Market your products and services, don’t spam people

Marketing is a blend of science and art and it should be approached very carefully and strategically. One of the most frequent methods of marketing and awareness building are mailing lists to which people sign up in order to receive promotions, discounts, free products or services and so on.

However, when it comes to populating and building your e-mail lists it is extremely important to allow people to choose whether they want to subscribe on their own. No matter what, DO NOT add people to your lists WITHOUT their knowledge and explicit permission to do so. Build integrity with your community where your actions and words match each other and are consistent across the board. People need to be able to trust you before they invest any additional time or resources. Respect their time, privacy and always be professional.

Identify problems with questions, not statements

To solve problems one must first identify the core reasons of those issues and must accept their existence. Once ownership is established it is essential to ask proper questions as to how did you get to your current predicament and what can you do to make progress and move towards solutions.

Don’t make vague statements, but rather take change of the issues that lie ahead of you and approach them head on with great focus and determination. Get stuff done!

Leaders think and speak clearly

Leaders listen to ideas, consider them, and then make their own decisions based on collective experience, knowledge and available information. While you should always be considerate, professional and respectful to your colleagues you should not agree with ideas and courses of action that you don’t believe in.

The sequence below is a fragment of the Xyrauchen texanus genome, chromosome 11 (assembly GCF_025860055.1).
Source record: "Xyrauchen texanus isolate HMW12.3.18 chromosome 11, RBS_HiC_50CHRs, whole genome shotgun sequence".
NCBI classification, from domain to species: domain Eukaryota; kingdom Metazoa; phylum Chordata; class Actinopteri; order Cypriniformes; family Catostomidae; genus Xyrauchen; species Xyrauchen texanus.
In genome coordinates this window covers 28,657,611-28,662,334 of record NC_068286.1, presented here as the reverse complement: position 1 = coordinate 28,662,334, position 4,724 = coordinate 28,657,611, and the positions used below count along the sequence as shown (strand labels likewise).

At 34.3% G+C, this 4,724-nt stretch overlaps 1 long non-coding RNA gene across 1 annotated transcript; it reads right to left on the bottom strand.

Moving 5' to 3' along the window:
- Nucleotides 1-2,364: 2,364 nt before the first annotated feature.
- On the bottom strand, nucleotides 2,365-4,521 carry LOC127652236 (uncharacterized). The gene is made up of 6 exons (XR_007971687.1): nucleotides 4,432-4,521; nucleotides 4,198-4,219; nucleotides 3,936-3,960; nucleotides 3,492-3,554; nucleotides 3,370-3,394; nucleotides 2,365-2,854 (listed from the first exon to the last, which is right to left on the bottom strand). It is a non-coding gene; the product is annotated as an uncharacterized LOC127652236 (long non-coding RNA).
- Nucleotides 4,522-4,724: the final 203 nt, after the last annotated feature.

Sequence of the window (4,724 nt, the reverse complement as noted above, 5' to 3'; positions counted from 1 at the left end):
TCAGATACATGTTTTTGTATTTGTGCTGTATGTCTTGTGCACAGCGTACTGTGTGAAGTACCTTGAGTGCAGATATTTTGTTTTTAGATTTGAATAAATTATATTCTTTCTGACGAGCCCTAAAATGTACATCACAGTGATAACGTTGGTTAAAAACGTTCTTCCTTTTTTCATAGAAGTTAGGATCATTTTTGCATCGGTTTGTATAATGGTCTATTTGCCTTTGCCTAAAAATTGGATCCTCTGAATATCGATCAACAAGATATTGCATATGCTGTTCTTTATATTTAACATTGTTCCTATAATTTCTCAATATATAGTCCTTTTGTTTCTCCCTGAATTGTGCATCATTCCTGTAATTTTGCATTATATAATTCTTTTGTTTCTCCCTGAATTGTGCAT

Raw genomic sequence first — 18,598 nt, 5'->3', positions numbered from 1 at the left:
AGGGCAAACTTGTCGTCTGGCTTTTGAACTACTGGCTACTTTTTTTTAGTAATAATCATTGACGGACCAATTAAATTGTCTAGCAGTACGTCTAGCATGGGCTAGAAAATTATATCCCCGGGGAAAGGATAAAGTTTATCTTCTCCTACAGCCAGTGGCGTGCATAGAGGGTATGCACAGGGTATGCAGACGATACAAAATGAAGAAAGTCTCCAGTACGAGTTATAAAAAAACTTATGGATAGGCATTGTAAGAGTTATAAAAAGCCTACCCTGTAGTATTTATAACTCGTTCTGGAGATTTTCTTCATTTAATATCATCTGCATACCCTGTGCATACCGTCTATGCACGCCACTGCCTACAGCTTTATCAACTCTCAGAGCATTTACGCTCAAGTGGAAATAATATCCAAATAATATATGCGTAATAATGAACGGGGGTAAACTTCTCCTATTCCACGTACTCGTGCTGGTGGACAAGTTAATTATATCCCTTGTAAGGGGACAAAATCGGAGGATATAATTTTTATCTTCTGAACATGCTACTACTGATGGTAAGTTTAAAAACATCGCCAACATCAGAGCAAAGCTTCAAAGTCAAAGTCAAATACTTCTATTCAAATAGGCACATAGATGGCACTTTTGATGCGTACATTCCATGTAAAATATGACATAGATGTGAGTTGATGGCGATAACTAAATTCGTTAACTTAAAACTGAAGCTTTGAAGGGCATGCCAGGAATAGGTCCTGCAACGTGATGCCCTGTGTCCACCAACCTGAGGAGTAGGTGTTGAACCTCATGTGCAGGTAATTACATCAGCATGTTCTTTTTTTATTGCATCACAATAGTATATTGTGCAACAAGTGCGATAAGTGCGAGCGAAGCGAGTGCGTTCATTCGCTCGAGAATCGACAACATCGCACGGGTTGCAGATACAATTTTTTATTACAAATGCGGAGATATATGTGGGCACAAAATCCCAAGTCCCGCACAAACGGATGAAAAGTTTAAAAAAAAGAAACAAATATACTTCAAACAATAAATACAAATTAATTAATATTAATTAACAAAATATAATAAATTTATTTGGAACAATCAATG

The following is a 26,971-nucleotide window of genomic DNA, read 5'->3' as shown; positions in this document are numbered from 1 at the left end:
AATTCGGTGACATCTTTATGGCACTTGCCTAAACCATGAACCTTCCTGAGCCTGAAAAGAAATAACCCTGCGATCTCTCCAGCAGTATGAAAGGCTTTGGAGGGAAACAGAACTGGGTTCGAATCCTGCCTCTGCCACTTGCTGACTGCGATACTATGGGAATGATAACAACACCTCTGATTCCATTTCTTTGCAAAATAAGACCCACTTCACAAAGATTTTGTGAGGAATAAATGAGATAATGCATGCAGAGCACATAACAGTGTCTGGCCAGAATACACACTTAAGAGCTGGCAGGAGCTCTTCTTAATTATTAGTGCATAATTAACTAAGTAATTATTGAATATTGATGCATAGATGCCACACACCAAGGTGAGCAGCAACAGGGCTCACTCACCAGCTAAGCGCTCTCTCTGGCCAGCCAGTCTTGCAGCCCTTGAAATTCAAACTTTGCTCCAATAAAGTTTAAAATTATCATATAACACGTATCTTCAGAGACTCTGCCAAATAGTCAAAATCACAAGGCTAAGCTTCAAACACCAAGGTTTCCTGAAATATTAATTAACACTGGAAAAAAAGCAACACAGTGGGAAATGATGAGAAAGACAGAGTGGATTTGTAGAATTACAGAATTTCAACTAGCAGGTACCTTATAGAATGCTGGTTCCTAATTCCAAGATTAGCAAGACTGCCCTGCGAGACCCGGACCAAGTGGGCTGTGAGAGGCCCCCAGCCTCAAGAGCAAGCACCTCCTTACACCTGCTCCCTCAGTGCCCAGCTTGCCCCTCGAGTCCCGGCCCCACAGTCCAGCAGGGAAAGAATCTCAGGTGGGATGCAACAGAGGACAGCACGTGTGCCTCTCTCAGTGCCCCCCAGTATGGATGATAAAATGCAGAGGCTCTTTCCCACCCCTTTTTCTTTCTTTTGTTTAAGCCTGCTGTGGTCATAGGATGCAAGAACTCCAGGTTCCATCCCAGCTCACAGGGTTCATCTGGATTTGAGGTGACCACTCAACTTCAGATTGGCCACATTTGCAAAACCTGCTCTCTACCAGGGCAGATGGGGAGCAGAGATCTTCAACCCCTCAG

If your experience, education and knowledge advise you against a particular idea then please speak up and share your reasoning and explain your position. It is essential to build your own credibility and integrity on the foundations of truth and your beliefs. No matter what it is, don’t simply follow the majority and make decisions based on the least amount of friction. Think for yourself and share those thoughts with your colleagues.

Invest in people

Education, training, growth and other opportunities are among many responsibilities of leaders to provide for their teams and staff. Make sure people are trained in their area of responsibilities and that they have opportunities to continue learning, growing and advancing. It’s always better to have a smaller number of high performing people on your team than a larger number of average employees.

Invest in people and focus on their growth ahead all else. Once that is done, everything else follows in due time.

Creative thinking required

Creativity and originality are at times challenging to come by in most organizations. Way too frequently folks follow the same path that was cut by those before them without considering all available options. It is imperative to consider alternatives and ensure that you and your business are using the best available solutions and are not simply maintaining status quo.

At times, this will mean going down that road less traveled and exploring new ideas. Obviously, during this process one should avoid creating unnecessary work and duplication of services, but should commit to exploration of ideas with an open mind. Consider your options seriously, reach out to your colleagues across the industry and decide with the best organizational outcome in mind.

“We cannot solve our problems with the same thinking we used when we created them” – Albert Einstein

Best leaders are approachable and welcoming

If you were to take a moment and think about some of the great leaders you have worked with (hopefully you were fortunate enough to work for a few) what are some of their characteristics that were common across the board?

One that comes to my mind, without a doubt, was their approach-ability and willingness to be there for staff. They still made their decisions and stood behind them, but they were available for a conversation, they listened and they took my ideas, concerns and suggestions seriously. This consideration for all team members and fairness when dealing with them made a huge difference in the motivation, performance and results of our team.